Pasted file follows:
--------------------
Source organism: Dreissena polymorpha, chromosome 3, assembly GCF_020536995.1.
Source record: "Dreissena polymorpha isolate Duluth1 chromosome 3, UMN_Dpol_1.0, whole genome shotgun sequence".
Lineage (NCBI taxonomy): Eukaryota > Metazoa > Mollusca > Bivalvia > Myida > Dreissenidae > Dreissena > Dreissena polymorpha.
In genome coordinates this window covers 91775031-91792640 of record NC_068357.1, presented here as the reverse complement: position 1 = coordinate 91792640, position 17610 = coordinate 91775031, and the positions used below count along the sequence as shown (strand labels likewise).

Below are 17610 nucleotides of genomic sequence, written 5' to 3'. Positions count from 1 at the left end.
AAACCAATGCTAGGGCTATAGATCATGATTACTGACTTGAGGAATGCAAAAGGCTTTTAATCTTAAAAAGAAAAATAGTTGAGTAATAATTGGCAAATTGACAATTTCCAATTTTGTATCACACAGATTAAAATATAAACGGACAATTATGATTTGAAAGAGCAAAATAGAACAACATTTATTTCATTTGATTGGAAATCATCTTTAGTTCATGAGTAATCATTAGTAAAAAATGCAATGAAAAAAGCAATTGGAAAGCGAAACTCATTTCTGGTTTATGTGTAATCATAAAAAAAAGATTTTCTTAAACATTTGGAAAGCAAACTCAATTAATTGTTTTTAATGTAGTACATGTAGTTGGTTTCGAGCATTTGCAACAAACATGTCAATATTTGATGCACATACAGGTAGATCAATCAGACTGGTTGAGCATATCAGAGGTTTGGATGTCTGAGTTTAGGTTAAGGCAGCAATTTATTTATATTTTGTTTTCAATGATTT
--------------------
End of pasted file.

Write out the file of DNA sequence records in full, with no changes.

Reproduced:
Source organism: Dreissena polymorpha, chromosome 3, assembly GCF_020536995.1.
Source record: "Dreissena polymorpha isolate Duluth1 chromosome 3, UMN_Dpol_1.0, whole genome shotgun sequence".
Lineage (NCBI taxonomy): Eukaryota > Metazoa > Mollusca > Bivalvia > Myida > Dreissenidae > Dreissena > Dreissena polymorpha.
In genome coordinates this window covers 91775031-91792640 of record NC_068357.1, presented here as the reverse complement: position 1 = coordinate 91792640, position 17610 = coordinate 91775031, and the positions used below count along the sequence as shown (strand labels likewise).

Below are 17610 nucleotides of genomic sequence, written 5' to 3'. Positions count from 1 at the left end.
AAACCAATGCTAGGGCTATAGATCATGATTACTGACTTGAGGAATGCAAAAGGCTTTTAATCTTAAAAAGAAAAATAGTTGAGTAATAATTGGCAAATTGACAATTTCCAATTTTGTATCACACAGATTAAAATATAAACGGACAATTATGATTTGAAAGAGCAAAATAGAACAACATTTATTTCATTTGATTGGAAATCATCTTTAGTTCATGAGTAATCATTAGTAAAAAATGCAATGAAAAAAGCAATTGGAAAGCGAAACTCATTTCTGGTTTATGTGTAATCATAAAAAAAAGATTTTCTTAAACATTTGGAAAGCAAACTCAATTAATTGTTTTTAATGTAGTACATGTAGTTGGTTTCGAGCATTTGCAACAAACATGTCAATATTTGATGCACATACAGGTAGATCAATCAGACTGGTTGAGCATATCAGAGGTTTGGATGTCTGAGTTTAGGTTAAGGCAGCAATTTATTTATATTTTGTTTTCAATGATTT